The Constitution of the State of Kansas provides that “A person has the right to keep and bear arms for the defense of self, family, home and state, for lawful hunting and recreational use, and for any other lawful purpose; but standing armies, in time of peace, are dangerous to liberty, and shall not be tolerated, and the military shall be in strict subordination to the civil power.”1
There has not been much recent case law on this subject. In 1905, the Supreme Court of Kansas, in the case of City of Salina v. Blaksley, held that Bill of Rights section 4 (“section 4”) does not confer an individual right to “bear arms.” Rather, it only protects the rights of a member of the state militia or other military organization provided for by law.2 The Blaksley court rejected a section 4 challenge to a state statute that prohibited the carrying of a handgun while under the influence of alcohol, stating that section 4 “refers to the people as a collective body.”3 The court emphasized that section 4 “deals exclusively with the military; individual rights are not considered in this section.”4 The court noted that the defendant in the case was not a member of an organized militia or other military organization, “and was therefore not within the provision of the bill of rights and was not protected by its terms.”5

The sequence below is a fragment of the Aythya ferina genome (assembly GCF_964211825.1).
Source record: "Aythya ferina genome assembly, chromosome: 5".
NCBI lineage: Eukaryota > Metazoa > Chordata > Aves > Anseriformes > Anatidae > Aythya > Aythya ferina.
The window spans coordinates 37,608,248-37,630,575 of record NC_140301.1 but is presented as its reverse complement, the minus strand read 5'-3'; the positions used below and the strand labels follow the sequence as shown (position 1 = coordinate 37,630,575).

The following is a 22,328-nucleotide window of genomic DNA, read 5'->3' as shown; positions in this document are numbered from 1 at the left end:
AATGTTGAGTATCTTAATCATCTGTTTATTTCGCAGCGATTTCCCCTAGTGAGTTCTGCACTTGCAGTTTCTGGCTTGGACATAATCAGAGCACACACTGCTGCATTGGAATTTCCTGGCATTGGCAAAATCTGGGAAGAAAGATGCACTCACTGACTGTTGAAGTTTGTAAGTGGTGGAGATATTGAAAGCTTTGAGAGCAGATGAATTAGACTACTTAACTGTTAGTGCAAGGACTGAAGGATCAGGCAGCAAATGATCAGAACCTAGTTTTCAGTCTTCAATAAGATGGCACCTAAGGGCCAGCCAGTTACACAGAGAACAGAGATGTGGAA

In more recent cases, the Supreme Court of Kansas, consistent with Blaksley, has largely rejected section 4 challenges to state statutes and local ordinances regulating firearms.6
- Kan. Const. B. of R. § 4.
- City of Salina v. Blaksley, 83 P. 619 (Kan. 1905).
- Id. at 620.
- Id. at 621.
- See State v. Bolin, 436 P.2d 978 (Kan. 1968) (rejecting section 4 challenge to a state law proscribing the ownership or possession of a pistol by any person convicted of burglary); Junction City v. Lee, 532 P.2d 1292 (Kan. 1975) (rejecting section 4 challenge to a local ordinance prohibiting certain use of handguns and knives); s ee also State v. Knight, 241 P.3d 120, 133 (Kan. Ct. App. 2009), reh’g denied, 2011 Kan. LEXIS 391 (Kan. 2011) (rejecting section 4 challenge to a state regulation against carrying concealed weapons); but see Junction City v. Mevis, 601 P.2d 1145 (Kan. 1979) (striking down, as overbroad, a statute criminalizing most firearm possession).